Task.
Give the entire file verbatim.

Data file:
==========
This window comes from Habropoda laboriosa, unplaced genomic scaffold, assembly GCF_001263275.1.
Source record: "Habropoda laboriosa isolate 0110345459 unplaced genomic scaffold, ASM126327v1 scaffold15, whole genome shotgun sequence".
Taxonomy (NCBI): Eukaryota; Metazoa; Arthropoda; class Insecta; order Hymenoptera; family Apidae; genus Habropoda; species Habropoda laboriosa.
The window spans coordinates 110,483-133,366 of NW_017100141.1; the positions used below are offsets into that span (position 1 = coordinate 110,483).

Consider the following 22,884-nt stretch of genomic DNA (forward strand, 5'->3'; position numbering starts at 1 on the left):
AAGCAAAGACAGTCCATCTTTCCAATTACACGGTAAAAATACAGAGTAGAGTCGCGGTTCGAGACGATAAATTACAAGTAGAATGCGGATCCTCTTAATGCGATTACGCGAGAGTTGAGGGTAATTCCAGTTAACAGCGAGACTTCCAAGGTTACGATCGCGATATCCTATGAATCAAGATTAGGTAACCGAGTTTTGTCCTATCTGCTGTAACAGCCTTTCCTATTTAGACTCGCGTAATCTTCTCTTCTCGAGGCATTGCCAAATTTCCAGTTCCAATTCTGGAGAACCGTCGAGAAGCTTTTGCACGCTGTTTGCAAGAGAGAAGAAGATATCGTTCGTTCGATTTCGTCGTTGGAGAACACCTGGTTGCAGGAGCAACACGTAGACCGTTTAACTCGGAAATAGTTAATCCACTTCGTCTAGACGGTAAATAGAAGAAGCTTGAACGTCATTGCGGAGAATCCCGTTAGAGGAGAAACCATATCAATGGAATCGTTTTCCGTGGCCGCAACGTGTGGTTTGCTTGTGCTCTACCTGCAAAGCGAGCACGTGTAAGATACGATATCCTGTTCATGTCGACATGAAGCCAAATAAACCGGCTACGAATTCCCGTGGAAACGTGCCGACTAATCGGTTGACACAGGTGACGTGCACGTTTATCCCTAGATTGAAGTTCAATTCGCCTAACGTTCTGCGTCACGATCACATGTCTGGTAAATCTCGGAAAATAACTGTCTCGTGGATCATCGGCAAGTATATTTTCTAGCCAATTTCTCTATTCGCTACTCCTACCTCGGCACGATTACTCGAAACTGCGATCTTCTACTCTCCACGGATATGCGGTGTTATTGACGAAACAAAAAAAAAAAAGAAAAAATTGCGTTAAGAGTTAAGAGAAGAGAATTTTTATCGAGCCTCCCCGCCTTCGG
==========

This window comes from Habropoda laboriosa, unplaced genomic scaffold, assembly GCF_001263275.1.
Source record: "Habropoda laboriosa isolate 0110345459 unplaced genomic scaffold, ASM126327v1 scaffold15, whole genome shotgun sequence".
Taxonomy (NCBI): Eukaryota; Metazoa; Arthropoda; class Insecta; order Hymenoptera; family Apidae; genus Habropoda; species Habropoda laboriosa.
The window spans coordinates 110,483-133,366 of NW_017100141.1; the positions used below are offsets into that span (position 1 = coordinate 110,483).

Consider the following 22,884-nt stretch of genomic DNA (forward strand, 5'->3'; position numbering starts at 1 on the left):
AAGCAAAGACAGTCCATCTTTCCAATTACACGGTAAAAATACAGAGTAGAGTCGCGGTTCGAGACGATAAATTACAAGTAGAATGCGGATCCTCTTAATGCGATTACGCGAGAGTTGAGGGTAATTCCAGTTAACAGCGAGACTTCCAAGGTTACGATCGCGATATCCTATGAATCAAGATTAGGTAACCGAGTTTTGTCCTATCTGCTGTAACAGCCTTTCCTATTTAGACTCGCGTAATCTTCTCTTCTCGAGGCATTGCCAAATTTCCAGTTCCAATTCTGGAGAACCGTCGAGAAGCTTTTGCACGCTGTTTGCAAGAGAGAAGAAGATATCGTTCGTTCGATTTCGTCGTTGGAGAACACCTGGTTGCAGGAGCAACACGTAGACCGTTTAACTCGGAAATAGTTAATCCACTTCGTCTAGACGGTAAATAGAAGAAGCTTGAACGTCATTGCGGAGAATCCCGTTAGAGGAGAAACCATATCAATGGAATCGTTTTCCGTGGCCGCAACGTGTGGTTTGCTTGTGCTCTACCTGCAAAGCGAGCACGTGTAAGATACGATATCCTGTTCATGTCGACATGAAGCCAAATAAACCGGCTACGAATTCCCGTGGAAACGTGCCGACTAATCGGTTGACACAGGTGACGTGCACGTTTATCCCTAGATTGAAGTTCAATTCGCCTAACGTTCTGCGTCACGATCACATGTCTGGTAAATCTCGGAAAATAACTGTCTCGTGGATCATCGGCAAGTATATTTTCTAGCCAATTTCTCTATTCGCTACTCCTACCTCGGCACGATTACTCGAAACTGCGATCTTCTACTCTCCACGGATATGCGGTGTTATTGACGAAACAAAAAAAAAAAAGAAAAAATTGCGTTAAGAGTTAAGAGAAGAGAATTTTTATCGAGCCTCCCCGCCTTCGG